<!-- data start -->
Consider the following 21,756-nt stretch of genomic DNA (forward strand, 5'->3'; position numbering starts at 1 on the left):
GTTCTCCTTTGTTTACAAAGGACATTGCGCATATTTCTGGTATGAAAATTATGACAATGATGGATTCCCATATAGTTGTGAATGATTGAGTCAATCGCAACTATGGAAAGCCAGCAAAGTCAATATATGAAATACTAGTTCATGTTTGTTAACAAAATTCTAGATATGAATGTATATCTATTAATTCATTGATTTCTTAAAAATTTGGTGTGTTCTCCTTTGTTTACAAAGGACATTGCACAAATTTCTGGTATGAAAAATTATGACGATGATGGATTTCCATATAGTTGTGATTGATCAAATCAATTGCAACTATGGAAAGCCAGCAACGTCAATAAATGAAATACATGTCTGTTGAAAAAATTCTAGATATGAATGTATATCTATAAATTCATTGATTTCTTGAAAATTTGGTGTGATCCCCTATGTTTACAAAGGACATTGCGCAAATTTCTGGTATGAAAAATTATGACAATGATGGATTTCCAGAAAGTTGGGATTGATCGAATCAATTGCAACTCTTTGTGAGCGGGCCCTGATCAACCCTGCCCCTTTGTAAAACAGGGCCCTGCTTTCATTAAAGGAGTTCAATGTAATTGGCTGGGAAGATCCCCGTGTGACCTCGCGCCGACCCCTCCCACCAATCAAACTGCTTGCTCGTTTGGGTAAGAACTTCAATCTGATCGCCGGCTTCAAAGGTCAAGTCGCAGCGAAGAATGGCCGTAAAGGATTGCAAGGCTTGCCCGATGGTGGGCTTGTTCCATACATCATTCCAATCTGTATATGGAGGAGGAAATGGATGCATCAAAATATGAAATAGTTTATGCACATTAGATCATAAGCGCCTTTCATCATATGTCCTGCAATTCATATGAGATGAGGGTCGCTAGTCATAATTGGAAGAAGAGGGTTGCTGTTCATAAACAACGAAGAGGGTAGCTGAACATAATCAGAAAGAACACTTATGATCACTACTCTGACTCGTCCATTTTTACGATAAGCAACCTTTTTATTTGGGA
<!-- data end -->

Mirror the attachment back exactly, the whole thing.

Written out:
Consider the following 21,756-nt stretch of genomic DNA (forward strand, 5'->3'; position numbering starts at 1 on the left):
GTTCTCCTTTGTTTACAAAGGACATTGCGCATATTTCTGGTATGAAAATTATGACAATGATGGATTCCCATATAGTTGTGAATGATTGAGTCAATCGCAACTATGGAAAGCCAGCAAAGTCAATATATGAAATACTAGTTCATGTTTGTTAACAAAATTCTAGATATGAATGTATATCTATTAATTCATTGATTTCTTAAAAATTTGGTGTGTTCTCCTTTGTTTACAAAGGACATTGCACAAATTTCTGGTATGAAAAATTATGACGATGATGGATTTCCATATAGTTGTGATTGATCAAATCAATTGCAACTATGGAAAGCCAGCAACGTCAATAAATGAAATACATGTCTGTTGAAAAAATTCTAGATATGAATGTATATCTATAAATTCATTGATTTCTTGAAAATTTGGTGTGATCCCCTATGTTTACAAAGGACATTGCGCAAATTTCTGGTATGAAAAATTATGACAATGATGGATTTCCAGAAAGTTGGGATTGATCGAATCAATTGCAACTCTTTGTGAGCGGGCCCTGATCAACCCTGCCCCTTTGTAAAACAGGGCCCTGCTTTCATTAAAGGAGTTCAATGTAATTGGCTGGGAAGATCCCCGTGTGACCTCGCGCCGACCCCTCCCACCAATCAAACTGCTTGCTCGTTTGGGTAAGAACTTCAATCTGATCGCCGGCTTCAAAGGTCAAGTCGCAGCGAAGAATGGCCGTAAAGGATTGCAAGGCTTGCCCGATGGTGGGCTTGTTCCATACATCATTCCAATCTGTATATGGAGGAGGAAATGGATGCATCAAAATATGAAATAGTTTATGCACATTAGATCATAAGCGCCTTTCATCATATGTCCTGCAATTCATATGAGATGAGGGTCGCTAGTCATAATTGGAAGAAGAGGGTTGCTGTTCATAAACAACGAAGAGGGTAGCTGAACATAATCAGAAAGAACACTTATGATCACTACTCTGACTCGTCCATTTTTACGATAAGCAACCTTTTTATTTGGGA